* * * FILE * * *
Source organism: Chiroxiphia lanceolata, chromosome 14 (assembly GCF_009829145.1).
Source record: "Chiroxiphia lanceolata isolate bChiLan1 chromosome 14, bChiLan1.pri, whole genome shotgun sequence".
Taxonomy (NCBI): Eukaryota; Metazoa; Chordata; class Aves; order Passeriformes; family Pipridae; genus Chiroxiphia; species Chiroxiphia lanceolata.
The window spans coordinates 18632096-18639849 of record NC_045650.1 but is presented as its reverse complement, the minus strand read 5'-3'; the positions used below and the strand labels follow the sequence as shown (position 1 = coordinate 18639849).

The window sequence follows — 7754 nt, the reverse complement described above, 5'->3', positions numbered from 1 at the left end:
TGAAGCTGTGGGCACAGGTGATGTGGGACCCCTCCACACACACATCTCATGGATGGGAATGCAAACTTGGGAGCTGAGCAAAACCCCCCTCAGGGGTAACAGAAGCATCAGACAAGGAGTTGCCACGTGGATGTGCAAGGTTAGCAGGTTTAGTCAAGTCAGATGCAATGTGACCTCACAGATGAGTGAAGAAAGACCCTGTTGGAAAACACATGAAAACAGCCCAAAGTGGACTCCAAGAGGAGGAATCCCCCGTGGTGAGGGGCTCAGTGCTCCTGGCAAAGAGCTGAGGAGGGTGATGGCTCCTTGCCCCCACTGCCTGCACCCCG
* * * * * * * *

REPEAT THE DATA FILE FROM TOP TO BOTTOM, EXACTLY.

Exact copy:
Source organism: Chiroxiphia lanceolata, chromosome 14 (assembly GCF_009829145.1).
Source record: "Chiroxiphia lanceolata isolate bChiLan1 chromosome 14, bChiLan1.pri, whole genome shotgun sequence".
Taxonomy (NCBI): Eukaryota; Metazoa; Chordata; class Aves; order Passeriformes; family Pipridae; genus Chiroxiphia; species Chiroxiphia lanceolata.
The window spans coordinates 18632096-18639849 of record NC_045650.1 but is presented as its reverse complement, the minus strand read 5'-3'; the positions used below and the strand labels follow the sequence as shown (position 1 = coordinate 18639849).

The window sequence follows — 7754 nt, the reverse complement described above, 5'->3', positions numbered from 1 at the left end:
TGAAGCTGTGGGCACAGGTGATGTGGGACCCCTCCACACACACATCTCATGGATGGGAATGCAAACTTGGGAGCTGAGCAAAACCCCCCTCAGGGGTAACAGAAGCATCAGACAAGGAGTTGCCACGTGGATGTGCAAGGTTAGCAGGTTTAGTCAAGTCAGATGCAATGTGACCTCACAGATGAGTGAAGAAAGACCCTGTTGGAAAACACATGAAAACAGCCCAAAGTGGACTCCAAGAGGAGGAATCCCCCGTGGTGAGGGGCTCAGTGCTCCTGGCAAAGAGCTGAGGAGGGTGATGGCTCCTTGCCCCCACTGCCTGCACCCCG